Steve: We do sometimes improvise ‘solo’ and then combine our efforts, looking for a spontaneous unity. It can be a wonderful process to hear two lengthy improv pieces, recorded separately, suddenly slip into synch, into a new form and relationship, when put together. When I interviewed film composer Wayne Bell for one of my books I asked him about his amazing freeform soundtrack for The Texas Chainsaw Massacre (which he recorded with the director, Tobe Hooper). He said that they made multiple recordings without seeing the image, just riffing on a mood. Then they would synchronise the new music track to the start of a scene, and just let it run until the emotional ‘match’ drifted out of sync’ or no longer worked, at which point they would cut the audio and start again with another piece. What was interesting, he said, was the way accidental confluences of sound and picture would arise in a fascinatingly organic way: far better than if they’d laboured to write a score that matched every ‘beat’ of the action. In some ways this is analogous to the way we work sometimes, except that there are two audio tracks, not an audio and image track.
We very rarely begin with conscious ideas. There might be a few suggestions to ‘try something nastier’ or ‘warmer’ or ‘quieter’ etc, but really, the worlds that we create arise in real time and it’s up to us to recognise them, sustain them, nurture them as they require, then later build on them and polish them up.
What role does chance, do accidents play in the process of creating your music?
Steve: Accidents are gifts. Always worth unpacking and taking a look at. Maybe sometimes they’re gifts you don’t want, things you can’t use, which you quickly drop in the bin. But there are amazing gifts too, that you didn’t even know you wanted until they arrive. You do your best to make them part of your world.
Steve: Dave’s better at organising things socially, the human interaction side of things. I tend to come up with the song titles, and handle press releases.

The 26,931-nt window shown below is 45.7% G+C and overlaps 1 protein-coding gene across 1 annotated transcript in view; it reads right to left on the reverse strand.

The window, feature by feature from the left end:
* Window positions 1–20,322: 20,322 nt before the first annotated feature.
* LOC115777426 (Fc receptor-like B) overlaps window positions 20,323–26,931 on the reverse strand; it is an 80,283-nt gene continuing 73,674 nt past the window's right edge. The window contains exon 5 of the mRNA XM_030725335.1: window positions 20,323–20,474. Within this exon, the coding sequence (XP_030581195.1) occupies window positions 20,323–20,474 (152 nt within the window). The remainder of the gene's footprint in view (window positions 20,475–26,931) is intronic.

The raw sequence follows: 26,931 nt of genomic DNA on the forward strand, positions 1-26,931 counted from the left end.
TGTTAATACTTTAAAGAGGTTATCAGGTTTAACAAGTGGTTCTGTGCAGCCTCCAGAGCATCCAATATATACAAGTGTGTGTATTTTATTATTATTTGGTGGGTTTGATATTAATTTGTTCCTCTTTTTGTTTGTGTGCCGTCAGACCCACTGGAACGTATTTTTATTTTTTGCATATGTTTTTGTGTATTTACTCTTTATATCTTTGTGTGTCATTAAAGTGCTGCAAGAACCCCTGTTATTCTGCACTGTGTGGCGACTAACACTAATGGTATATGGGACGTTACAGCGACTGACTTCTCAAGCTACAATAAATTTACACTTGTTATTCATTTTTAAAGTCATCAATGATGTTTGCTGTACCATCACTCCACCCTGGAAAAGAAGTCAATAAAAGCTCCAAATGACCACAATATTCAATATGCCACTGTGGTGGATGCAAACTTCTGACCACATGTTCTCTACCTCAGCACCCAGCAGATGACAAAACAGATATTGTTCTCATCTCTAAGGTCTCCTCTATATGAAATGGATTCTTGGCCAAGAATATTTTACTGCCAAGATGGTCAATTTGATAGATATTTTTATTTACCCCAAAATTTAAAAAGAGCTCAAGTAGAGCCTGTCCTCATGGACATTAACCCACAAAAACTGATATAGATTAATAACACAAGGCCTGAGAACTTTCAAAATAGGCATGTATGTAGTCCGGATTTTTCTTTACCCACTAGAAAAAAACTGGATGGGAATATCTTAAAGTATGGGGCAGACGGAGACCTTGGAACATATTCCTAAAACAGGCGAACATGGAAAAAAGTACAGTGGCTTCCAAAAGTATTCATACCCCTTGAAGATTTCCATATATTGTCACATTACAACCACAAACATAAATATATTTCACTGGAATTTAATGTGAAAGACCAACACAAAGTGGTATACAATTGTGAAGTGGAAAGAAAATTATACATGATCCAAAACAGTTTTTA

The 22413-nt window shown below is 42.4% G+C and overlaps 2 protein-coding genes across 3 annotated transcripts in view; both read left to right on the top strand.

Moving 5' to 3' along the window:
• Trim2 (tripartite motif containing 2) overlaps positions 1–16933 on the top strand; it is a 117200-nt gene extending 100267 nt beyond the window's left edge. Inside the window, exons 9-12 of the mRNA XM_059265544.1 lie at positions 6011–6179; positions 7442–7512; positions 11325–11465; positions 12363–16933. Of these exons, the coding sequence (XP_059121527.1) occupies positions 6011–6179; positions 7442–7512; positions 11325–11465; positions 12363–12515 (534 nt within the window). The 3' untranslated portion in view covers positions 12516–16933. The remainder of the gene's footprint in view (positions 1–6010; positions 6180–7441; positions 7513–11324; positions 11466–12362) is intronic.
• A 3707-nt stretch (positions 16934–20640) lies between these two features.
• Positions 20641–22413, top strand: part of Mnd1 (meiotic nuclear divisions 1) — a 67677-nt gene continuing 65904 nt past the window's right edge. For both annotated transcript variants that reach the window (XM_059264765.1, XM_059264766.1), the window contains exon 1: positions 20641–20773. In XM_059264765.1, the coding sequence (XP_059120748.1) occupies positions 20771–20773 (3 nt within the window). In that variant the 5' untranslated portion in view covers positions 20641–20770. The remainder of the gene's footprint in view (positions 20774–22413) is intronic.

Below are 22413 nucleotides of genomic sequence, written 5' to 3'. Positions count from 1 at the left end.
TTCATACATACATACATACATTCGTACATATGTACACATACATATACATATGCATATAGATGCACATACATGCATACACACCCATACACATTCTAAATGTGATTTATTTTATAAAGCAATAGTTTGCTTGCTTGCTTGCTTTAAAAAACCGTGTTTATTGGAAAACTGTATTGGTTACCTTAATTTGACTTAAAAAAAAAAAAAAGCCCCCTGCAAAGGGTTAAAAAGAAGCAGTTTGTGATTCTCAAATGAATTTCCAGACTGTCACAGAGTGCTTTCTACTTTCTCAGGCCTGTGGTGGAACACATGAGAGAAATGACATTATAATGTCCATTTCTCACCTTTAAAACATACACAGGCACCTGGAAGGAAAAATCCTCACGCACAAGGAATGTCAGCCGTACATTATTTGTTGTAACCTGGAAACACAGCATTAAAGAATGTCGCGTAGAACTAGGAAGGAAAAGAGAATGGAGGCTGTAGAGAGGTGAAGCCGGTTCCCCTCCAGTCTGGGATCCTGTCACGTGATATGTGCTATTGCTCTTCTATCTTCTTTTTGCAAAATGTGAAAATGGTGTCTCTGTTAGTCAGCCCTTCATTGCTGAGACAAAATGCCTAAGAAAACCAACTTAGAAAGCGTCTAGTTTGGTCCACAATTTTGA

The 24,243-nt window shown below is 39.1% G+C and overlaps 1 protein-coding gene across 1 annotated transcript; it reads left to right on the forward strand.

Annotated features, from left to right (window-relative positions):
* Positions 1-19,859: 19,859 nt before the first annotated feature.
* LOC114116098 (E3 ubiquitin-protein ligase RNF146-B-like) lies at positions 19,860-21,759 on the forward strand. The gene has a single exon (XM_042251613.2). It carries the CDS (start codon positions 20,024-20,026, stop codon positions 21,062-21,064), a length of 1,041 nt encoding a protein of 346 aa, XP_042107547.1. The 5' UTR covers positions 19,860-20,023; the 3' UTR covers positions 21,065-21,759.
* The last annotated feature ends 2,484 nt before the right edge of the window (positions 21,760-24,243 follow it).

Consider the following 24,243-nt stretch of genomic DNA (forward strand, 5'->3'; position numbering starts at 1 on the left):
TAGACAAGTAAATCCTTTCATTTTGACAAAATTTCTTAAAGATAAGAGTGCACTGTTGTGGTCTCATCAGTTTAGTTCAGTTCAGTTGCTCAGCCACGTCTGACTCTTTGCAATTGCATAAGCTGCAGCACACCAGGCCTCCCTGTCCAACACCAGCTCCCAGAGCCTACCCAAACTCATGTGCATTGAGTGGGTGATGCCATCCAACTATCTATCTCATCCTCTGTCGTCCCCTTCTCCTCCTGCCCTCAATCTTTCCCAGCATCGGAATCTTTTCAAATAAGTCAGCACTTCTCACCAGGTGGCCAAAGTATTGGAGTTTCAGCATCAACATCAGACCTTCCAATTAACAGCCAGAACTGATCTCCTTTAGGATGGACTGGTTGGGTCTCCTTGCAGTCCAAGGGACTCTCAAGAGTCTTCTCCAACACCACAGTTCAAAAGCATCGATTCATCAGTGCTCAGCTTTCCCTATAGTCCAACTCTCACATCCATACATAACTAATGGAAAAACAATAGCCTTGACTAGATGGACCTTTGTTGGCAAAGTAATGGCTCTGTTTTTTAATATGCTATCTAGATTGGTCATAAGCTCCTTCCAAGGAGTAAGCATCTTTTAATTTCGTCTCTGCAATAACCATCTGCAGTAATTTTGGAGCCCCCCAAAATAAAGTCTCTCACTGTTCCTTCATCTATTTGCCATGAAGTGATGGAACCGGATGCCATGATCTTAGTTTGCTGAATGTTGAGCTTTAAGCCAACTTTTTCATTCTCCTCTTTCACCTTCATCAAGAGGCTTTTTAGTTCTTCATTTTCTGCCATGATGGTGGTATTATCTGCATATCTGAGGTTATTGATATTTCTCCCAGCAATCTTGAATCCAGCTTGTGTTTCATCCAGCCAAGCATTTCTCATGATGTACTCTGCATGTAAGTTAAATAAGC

When you’ve got music that is primarily instrumental, titles can guide a listener – at least to a certain extent. “Pale Salt Seam“ references Frederico García Lorca. Could you say a few words about the ideas behind that track?
Steve: Titles are a blessing and a curse. They offer a way in, but at the same time if you’re not careful they steer people into cul-de-sacs. They need to be evocative enough to pique your interest, but vague enough to avoid stamping on the subtleties of your music. With a long track running twenty minutes, and moving through multiple spaces and moods, a title can seem horribly reductionist, like you’re putting a tiny caption on a lavish painting. So you look for word games that have a playful poetry to them, or a phrase where what matters more than sense is the melodiousness in the words. There are a couple of titles of ours that draw on poetic writing (Lorca, as you say, whose poems I love) but they’re always taken hugely out of context and are not intended to drag the whole edifice of the poet into the picture. They’re like fragments of another world sharing their light with ours. “Pale Salt Seam” I like next to our music because it conveys a sense of elongated time, mineral time, sedimentary time.